My opinion is that the first example you gave is the "right" way to do it. Why do I feel this way? Let's go over a few reasons.
In this snippet that you have provided, it looks like it is all contained within a single function. As a result, none of the variables declared within the function are accessible outside of the function. Now, if sum were declared as a member variable (or field, in Java) to a containing class, your concern about accessibility may be more justified. But who else are you worried about having this value? No other object can touch it. It's even more private than a
private member variable. Once the function returns, it dies...
Eventually, the code written above gets compiled into machine code that the processor can run. You may be surprised to know that when this happens, both variables
sum will live side by side in memory. Now scope-wise, the compiler will treat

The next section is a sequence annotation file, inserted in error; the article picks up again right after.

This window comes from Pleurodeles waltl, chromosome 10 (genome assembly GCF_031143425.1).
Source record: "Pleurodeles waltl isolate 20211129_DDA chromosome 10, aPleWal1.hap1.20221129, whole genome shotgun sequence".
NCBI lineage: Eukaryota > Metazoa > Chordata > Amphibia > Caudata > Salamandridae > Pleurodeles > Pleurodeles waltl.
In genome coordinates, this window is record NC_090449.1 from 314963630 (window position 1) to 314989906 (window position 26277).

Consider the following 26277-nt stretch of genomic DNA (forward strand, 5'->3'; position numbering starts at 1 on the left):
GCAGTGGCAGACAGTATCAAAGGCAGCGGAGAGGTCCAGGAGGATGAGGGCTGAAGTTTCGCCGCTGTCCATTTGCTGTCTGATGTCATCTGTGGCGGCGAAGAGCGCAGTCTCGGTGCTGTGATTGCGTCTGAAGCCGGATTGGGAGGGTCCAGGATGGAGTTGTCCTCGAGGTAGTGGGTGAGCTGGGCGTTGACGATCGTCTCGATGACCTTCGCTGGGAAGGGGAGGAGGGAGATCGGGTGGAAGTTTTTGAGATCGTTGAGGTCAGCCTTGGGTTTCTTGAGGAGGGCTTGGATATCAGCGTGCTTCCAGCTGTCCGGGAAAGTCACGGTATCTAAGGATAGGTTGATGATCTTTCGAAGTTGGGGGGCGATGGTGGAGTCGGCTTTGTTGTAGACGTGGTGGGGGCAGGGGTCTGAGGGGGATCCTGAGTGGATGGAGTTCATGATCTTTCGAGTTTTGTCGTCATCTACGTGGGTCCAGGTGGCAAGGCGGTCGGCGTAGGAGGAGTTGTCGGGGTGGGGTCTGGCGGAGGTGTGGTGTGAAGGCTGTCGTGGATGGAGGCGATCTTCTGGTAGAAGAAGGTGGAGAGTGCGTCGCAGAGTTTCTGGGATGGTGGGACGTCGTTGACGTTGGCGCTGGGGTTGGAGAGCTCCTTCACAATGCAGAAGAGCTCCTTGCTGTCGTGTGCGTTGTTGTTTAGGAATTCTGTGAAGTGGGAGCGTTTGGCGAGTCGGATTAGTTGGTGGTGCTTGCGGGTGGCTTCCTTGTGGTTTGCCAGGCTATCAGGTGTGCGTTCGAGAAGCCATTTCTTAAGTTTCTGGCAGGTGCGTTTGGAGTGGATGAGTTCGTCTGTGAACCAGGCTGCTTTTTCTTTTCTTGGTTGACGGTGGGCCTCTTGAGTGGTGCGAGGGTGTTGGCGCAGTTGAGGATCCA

sum differently, but when they are finally compiled and running on the processor,
sum will be neighbors.
In the second example, your iterator
i is a
float instead of an
int. This means, your comparison,
i<students.length and your increment,
i++ are going to be less efficient for
floats than they are for
ints, because floating point arithmetic takes more processor cycles than integer arithmetic.
Software engineering ends up being an interesting problem to solve, because it all depends on what you are trying to optimize for. The code I work with often requires being optimized for readability so that when another software developer comes down a year from now, he can read what my code is doing with minimal confusion. The second example is much more confusing than the first – perhaps, if for no other reason, than it is significantly out of the norm, for very little benefit.